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Former Vice President Al Gore drew a startling comparison, saying climate change skeptics are similar to the law enforcement officers who botched the response to the mass shooting at a school in Uvalde, Texas.
“The climate deniers are really in some ways similar to all those nearly 400 law enforcement officers in Uvalde, Texas, who waited outside an unlocked door while the children were slaughtered,” Gore said during the interview. a pre-recorded “Meet the Press”. interview aired on Sunday.
“They heard the screams, they heard the gunshots, and no one came forward,” he continued. “And God bless those families who have suffered so much. Law enforcement officials tell us this is not typical of what law enforcement usually does.”
UVALDE SHOOTING REPORT FINDS ‘CULTURE OF NON-COMPLIANCE’ AMONGST STAFF, ‘TACITLY CONDONED’ BY DIRECTORS
Gore, a former senator from Tennessee who served as vice president to former President Bill Clinton, insisted that tackling climate change is not a “partisan issue” but that the United States, like Uvalde’s answer, don’t act.
“And in the face of this global emergency, what we are doing with our inaction and our inability to walk through the door and stop the slaughter is not typical of what we are capable of as human beings,” he said. he declares. “We have the solutions, and I think these extreme events that just keep getting worse and worse are really starting to change people’s minds.”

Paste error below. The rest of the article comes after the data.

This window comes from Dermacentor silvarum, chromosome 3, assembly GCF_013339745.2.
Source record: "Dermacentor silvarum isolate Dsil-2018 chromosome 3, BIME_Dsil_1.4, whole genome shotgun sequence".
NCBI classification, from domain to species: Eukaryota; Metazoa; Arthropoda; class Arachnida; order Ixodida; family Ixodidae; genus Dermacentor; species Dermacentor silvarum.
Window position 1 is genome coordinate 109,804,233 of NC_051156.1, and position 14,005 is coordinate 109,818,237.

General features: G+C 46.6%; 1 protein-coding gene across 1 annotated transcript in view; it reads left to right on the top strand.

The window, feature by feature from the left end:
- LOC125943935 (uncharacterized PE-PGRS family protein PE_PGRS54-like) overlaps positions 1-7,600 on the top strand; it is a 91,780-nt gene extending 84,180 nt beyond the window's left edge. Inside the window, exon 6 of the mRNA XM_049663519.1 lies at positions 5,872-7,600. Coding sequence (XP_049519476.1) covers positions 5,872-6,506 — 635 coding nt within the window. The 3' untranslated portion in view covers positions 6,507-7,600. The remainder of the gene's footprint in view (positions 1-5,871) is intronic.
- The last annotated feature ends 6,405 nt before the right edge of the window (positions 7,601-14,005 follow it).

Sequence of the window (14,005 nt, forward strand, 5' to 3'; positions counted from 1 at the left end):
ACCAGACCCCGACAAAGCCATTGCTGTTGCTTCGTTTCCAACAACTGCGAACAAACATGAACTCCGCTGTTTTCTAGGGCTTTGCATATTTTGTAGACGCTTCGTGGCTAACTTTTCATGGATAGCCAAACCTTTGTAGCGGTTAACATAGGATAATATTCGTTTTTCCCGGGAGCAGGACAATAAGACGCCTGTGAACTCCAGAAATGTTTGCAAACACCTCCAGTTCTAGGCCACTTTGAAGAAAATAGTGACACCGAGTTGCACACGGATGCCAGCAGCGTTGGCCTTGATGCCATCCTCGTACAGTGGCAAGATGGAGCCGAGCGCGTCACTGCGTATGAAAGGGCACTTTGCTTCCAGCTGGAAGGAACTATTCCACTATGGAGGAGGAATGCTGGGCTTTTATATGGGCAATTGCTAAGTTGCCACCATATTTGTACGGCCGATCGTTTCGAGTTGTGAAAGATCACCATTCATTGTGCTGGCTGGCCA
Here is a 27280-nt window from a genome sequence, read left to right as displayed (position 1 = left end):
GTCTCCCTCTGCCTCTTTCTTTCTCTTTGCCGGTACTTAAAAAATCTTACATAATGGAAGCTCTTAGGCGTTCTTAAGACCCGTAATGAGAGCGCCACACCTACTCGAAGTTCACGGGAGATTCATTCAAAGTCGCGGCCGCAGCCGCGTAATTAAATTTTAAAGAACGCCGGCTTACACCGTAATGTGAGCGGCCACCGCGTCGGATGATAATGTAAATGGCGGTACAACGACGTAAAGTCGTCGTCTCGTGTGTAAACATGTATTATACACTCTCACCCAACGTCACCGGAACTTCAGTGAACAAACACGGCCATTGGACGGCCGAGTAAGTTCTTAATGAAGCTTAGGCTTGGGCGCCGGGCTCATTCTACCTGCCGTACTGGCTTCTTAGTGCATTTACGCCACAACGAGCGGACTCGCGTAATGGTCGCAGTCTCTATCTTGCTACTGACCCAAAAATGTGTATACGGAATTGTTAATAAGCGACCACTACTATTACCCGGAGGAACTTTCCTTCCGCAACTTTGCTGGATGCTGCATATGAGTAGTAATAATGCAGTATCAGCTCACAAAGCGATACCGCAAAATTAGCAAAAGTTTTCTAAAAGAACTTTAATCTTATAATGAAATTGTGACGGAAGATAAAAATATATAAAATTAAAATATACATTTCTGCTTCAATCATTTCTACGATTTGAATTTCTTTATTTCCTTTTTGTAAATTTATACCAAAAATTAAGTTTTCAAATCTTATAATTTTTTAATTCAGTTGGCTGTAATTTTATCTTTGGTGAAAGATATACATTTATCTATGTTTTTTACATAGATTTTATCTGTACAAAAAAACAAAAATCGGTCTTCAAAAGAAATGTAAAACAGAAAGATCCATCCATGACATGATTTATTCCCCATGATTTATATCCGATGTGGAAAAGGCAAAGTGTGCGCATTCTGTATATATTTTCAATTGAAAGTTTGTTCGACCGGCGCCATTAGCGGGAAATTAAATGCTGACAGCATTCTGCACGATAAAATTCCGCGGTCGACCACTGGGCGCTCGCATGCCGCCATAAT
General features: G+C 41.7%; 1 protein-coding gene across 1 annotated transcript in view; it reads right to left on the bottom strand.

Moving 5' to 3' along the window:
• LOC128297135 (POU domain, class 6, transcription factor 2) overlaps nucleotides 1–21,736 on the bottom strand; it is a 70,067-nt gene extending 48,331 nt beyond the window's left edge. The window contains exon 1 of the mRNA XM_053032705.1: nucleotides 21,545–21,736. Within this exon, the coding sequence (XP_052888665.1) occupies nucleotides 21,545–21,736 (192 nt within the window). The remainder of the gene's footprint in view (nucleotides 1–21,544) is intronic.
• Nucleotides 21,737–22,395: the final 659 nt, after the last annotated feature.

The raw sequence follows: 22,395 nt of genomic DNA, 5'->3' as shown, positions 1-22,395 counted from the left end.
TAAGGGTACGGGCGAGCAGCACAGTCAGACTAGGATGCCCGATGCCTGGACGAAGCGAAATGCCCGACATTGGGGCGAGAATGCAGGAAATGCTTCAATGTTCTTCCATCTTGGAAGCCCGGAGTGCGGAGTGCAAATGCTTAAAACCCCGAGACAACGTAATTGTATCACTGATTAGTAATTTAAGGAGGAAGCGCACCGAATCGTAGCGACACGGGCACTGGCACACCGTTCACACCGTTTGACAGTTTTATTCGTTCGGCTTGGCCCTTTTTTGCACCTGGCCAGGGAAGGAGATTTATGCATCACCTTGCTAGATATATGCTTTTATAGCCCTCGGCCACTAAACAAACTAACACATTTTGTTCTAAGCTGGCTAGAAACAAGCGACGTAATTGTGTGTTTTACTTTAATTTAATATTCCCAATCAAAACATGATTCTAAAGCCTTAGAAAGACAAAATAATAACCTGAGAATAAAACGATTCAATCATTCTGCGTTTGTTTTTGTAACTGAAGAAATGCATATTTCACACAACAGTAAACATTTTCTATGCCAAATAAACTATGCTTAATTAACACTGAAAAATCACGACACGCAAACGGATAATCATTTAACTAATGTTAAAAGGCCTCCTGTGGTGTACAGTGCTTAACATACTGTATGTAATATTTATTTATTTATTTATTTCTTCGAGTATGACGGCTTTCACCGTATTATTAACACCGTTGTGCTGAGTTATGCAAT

“We need to have unity as a nation to come together and stop making political football out of it,” he added. “It shouldn’t be a partisan issue.
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Video of the police response to the May 24 shooting at Robb Elementary School, in which 19 children and two adults were fatally shot, showed officers gathering for more than an hour outside a classroom where the shooter carried out his attack.
Police Chief Pedro “Pete” Arredondo is on paid administrative leave while the Uvalde Consolidated Independent School District determines his fate.
A 77-page report released by the Texas House of Representatives Investigative Committee found that school administrators had adopted a “regrettable culture of non-compliance” with safety and security measures leading up to the shooting.
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